The “Craft”

In the last entry, I discussed the two ways that Impresarios relate to their audience and to each other: 1) sharing and collaborating in Art, and 2) relating.

I focused more on the second way, “relating,” and now I’d like to talk a bit about the first way. It’s true that Impresarios must have what I called “Intimacy” – a deep identification with their fellow Impresarios, and with the audience member or members, or anyone on the receiving end of their process. But before all of that can happen, the Impresario must have a “process” in the first place.

The “process” can go by many names: the Art, the Craft, the Practice, the Discipline. I prefer Stephen Pressfield’s term “Craft”, because, to paraphrase him, the Artist cannot over-identify with the Art. Seeing the Art as a Craft helps her de-mystify it and get down to business.

So, the Impresario must have a Craft. This is the wellspring from which all else flows – all opportunities, events, karma, and relationships. If the Impresario doesn’t attend to his Craft, then there will be no Art to share.

Even the collaborative presentation of Art can’t happen without each of its collaborators having their own, individual practice, and bringing that to the table. (An exception might be an audience made of people who are not themselves practicers of the Art being presented, but who might still be participating on some level. Even here, however, these folks must be guided by the Artists or Impresarios conducting the participatory experience. So no Art form can be said to work without a Craftsman, or Craftsmen, as the driving force.)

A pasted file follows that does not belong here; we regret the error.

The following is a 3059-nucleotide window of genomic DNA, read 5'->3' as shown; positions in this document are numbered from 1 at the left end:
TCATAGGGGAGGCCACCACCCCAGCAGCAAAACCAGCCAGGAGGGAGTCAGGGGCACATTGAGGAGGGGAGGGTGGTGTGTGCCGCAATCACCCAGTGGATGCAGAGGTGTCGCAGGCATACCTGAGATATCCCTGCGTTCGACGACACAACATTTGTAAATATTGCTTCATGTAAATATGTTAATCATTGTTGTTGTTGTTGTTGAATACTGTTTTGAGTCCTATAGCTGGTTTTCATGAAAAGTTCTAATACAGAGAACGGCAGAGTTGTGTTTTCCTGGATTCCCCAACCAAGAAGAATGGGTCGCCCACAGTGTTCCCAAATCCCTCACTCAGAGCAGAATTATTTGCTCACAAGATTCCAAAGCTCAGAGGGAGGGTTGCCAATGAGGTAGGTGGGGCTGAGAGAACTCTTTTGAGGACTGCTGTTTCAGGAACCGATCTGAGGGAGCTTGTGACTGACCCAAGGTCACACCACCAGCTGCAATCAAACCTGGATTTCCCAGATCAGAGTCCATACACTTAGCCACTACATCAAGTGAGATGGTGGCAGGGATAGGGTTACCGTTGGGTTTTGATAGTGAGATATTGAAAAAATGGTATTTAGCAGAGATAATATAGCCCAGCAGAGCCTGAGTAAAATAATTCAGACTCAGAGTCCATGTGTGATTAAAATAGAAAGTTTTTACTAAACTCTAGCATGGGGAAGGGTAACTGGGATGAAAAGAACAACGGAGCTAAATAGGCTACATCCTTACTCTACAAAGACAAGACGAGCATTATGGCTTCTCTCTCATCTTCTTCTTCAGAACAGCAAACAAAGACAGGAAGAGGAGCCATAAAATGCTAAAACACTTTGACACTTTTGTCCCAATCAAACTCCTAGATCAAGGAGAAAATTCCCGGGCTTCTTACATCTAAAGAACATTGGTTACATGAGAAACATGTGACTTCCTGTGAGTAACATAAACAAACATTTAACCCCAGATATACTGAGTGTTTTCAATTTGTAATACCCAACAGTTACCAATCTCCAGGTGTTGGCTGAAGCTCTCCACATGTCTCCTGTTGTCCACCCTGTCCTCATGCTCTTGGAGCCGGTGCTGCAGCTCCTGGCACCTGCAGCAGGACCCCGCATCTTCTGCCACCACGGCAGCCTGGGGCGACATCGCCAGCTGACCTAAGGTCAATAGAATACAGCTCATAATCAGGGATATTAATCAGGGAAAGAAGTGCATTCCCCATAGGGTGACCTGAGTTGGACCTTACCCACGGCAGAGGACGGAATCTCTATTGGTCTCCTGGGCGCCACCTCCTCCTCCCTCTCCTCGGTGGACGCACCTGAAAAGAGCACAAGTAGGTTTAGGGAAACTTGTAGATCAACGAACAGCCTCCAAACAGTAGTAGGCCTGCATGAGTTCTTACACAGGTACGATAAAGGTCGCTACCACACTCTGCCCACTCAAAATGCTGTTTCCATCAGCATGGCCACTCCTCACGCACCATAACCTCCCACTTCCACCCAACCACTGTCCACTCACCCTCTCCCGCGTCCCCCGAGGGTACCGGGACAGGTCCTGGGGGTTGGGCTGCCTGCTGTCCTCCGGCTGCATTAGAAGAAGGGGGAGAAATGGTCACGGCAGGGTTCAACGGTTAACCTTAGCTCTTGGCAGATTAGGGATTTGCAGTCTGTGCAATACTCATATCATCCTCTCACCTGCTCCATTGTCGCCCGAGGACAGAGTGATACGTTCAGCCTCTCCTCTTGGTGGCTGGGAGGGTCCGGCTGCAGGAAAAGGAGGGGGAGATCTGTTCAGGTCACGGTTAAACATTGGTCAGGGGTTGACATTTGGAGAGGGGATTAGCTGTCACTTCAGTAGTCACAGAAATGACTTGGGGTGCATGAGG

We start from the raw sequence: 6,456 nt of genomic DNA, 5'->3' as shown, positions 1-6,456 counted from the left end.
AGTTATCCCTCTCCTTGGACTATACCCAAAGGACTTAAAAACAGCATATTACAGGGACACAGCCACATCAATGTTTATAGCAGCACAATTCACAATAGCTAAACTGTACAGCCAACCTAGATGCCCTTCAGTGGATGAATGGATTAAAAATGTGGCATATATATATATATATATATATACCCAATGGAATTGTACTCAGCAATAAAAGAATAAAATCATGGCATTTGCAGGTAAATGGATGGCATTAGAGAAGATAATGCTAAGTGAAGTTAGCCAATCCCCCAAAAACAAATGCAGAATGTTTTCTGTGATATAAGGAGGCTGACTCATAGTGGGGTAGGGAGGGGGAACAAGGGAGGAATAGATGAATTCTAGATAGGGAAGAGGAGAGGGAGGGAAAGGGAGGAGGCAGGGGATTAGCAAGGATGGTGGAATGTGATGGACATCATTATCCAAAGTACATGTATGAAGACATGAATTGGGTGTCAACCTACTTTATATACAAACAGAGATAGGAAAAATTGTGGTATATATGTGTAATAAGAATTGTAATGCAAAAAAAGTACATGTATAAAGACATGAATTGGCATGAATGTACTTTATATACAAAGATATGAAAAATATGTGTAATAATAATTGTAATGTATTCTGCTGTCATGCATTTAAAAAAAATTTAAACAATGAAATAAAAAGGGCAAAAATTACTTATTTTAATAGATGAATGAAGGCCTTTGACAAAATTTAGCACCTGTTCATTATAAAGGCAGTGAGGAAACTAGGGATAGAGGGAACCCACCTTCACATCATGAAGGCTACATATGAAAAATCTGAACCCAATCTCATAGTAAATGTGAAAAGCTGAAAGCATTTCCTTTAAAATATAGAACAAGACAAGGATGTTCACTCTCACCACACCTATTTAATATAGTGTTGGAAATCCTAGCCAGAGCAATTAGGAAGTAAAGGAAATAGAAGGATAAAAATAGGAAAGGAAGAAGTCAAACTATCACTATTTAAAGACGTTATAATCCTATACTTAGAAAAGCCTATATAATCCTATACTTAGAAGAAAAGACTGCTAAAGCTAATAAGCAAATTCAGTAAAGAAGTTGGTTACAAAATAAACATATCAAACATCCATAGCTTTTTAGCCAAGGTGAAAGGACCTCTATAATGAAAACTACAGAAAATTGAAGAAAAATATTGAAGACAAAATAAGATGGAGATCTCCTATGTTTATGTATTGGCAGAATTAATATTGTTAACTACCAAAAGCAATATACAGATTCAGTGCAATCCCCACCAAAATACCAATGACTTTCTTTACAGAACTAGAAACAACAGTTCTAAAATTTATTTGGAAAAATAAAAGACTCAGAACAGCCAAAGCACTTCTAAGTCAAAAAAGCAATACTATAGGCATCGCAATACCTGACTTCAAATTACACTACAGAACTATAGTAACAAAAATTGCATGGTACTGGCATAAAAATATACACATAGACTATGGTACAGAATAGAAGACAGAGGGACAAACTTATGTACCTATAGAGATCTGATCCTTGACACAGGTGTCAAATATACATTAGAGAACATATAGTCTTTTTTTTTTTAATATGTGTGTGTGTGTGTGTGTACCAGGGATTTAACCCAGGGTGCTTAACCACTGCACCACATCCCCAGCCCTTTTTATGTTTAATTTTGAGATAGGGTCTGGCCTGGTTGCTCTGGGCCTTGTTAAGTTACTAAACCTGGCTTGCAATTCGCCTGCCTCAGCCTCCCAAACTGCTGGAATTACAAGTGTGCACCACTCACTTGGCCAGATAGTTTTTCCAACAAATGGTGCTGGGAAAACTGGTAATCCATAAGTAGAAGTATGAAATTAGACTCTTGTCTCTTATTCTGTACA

So, bottom line, an Impresario needs a Craft. Now, his Craft might be multi-faceted, but it still needs to be there, and he needs to be attending to it on a daily basis, for it to work. This may not be news, but I thought it would be worth revisiting if only for a moment, if for nobody else but myself.

Thoughts? Send them to

The Woodchuck Game

In my last post, The Other Fifteen, I promised I would go into some examples in my own life where experiencing Resistance pointed to the thing I most needed to do. In War Of Art, Stephen Pressfield writes:

Resistance will unfailingly point to true north – meaning that call or action it most wants to stop us from doing. We can use this. We can use it as a compass. We navigate by Resistance, letting it guide us to that calling or purpose we must follow before all others.